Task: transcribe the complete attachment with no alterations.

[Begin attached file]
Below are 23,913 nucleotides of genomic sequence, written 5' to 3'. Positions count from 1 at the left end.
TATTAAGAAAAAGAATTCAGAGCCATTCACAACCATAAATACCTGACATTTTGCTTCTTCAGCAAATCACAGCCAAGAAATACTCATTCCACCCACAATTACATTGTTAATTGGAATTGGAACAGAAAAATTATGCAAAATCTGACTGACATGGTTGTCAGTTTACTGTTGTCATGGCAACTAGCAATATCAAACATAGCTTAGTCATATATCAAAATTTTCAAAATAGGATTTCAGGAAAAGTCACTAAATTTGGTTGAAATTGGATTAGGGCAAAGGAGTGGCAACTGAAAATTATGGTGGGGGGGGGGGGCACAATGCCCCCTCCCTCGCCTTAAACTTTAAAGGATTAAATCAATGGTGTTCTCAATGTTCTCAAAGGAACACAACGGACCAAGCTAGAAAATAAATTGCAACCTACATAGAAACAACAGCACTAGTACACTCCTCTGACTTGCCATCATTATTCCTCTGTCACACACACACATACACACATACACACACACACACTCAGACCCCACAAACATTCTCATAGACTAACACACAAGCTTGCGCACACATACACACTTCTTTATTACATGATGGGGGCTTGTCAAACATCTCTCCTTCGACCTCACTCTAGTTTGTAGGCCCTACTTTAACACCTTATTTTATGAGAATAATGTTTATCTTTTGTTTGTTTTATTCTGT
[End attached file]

Below are 23,913 nucleotides of genomic sequence, written 5' to 3'. Positions count from 1 at the left end.
TATTAAGAAAAAGAATTCAGAGCCATTCACAACCATAAATACCTGACATTTTGCTTCTTCAGCAAATCACAGCCAAGAAATACTCATTCCACCCACAATTACATTGTTAATTGGAATTGGAACAGAAAAATTATGCAAAATCTGACTGACATGGTTGTCAGTTTACTGTTGTCATGGCAACTAGCAATATCAAACATAGCTTAGTCATATATCAAAATTTTCAAAATAGGATTTCAGGAAAAGTCACTAAATTTGGTTGAAATTGGATTAGGGCAAAGGAGTGGCAACTGAAAATTATGGTGGGGGGGGGGGGCACAATGCCCCCTCCCTCGCCTTAAACTTTAAAGGATTAAATCAATGGTGTTCTCAATGTTCTCAAAGGAACACAACGGACCAAGCTAGAAAATAAATTGCAACCTACATAGAAACAACAGCACTAGTACACTCCTCTGACTTGCCATCATTATTCCTCTGTCACACACACACATACACACATACACACACACACACTCAGACCCCACAAACATTCTCATAGACTAACACACAAGCTTGCGCACACATACACACTTCTTTATTACATGATGGGGGCTTGTCAAACATCTCTCCTTCGACCTCACTCTAGTTTGTAGGCCCTACTTTAACACCTTATTTTATGAGAATAATGTTTATCTTTTGTTTGTTTTATTCTGT